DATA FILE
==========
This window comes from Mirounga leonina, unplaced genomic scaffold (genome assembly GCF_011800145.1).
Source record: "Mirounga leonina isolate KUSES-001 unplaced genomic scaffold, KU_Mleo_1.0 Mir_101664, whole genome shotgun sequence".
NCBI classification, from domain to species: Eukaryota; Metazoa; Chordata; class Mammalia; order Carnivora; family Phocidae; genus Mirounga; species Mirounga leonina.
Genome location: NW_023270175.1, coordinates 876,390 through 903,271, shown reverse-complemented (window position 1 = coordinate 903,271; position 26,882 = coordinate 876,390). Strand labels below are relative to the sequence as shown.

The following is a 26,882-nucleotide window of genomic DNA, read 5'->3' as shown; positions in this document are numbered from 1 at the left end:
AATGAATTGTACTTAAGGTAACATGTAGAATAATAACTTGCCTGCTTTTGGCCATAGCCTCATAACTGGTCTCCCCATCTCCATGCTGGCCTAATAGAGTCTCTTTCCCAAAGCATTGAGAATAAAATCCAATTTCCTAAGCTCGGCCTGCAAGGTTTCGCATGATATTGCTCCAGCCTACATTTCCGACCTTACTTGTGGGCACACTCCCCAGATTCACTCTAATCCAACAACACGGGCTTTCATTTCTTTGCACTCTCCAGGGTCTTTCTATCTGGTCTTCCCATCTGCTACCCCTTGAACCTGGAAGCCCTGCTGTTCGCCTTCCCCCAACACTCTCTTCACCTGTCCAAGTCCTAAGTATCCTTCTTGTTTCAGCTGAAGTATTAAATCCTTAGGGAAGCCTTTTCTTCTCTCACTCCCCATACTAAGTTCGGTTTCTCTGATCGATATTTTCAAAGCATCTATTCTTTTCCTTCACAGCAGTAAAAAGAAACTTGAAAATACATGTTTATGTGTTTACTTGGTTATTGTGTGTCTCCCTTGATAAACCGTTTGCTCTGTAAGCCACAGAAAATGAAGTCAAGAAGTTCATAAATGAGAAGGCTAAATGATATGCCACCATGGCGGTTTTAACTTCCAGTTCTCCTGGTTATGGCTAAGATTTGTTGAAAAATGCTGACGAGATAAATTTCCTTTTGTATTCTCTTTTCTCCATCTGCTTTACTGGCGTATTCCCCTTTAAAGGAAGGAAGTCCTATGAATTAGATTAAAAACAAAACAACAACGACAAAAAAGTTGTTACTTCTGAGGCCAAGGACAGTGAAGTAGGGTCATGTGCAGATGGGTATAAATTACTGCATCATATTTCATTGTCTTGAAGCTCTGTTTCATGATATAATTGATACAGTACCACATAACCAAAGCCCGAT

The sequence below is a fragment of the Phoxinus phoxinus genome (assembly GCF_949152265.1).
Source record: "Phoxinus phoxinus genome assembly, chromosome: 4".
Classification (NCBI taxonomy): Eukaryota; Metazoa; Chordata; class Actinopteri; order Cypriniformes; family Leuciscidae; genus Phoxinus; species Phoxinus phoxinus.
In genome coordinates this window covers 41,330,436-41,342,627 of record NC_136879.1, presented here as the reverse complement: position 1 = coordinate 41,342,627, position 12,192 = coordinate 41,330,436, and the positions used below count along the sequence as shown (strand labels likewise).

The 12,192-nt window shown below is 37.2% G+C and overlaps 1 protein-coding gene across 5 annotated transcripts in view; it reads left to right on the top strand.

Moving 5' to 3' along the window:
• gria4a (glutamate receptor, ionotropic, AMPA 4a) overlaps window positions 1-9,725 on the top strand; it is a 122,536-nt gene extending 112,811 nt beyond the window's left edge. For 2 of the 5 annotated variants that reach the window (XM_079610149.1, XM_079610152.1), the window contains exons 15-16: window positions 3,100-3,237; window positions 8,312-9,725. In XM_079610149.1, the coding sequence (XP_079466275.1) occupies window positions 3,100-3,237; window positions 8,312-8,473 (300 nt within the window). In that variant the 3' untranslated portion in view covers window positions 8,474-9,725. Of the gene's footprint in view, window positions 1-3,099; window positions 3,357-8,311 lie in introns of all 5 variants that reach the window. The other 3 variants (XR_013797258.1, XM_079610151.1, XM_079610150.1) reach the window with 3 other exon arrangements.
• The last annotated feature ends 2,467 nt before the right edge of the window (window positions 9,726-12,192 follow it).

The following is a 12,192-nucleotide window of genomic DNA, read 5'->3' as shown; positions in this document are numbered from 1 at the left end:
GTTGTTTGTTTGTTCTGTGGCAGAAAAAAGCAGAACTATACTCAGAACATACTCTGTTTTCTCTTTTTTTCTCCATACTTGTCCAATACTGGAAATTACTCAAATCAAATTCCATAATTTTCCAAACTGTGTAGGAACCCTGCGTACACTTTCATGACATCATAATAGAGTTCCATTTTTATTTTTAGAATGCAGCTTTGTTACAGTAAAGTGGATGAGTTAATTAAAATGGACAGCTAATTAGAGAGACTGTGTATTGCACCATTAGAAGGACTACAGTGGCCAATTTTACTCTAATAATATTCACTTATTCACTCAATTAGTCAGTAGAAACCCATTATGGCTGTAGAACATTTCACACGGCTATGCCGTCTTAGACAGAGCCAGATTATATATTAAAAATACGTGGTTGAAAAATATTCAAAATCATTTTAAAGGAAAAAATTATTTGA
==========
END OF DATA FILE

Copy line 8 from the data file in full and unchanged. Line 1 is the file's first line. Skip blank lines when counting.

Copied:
Source record: "Phoxinus phoxinus genome assembly, chromosome: 4".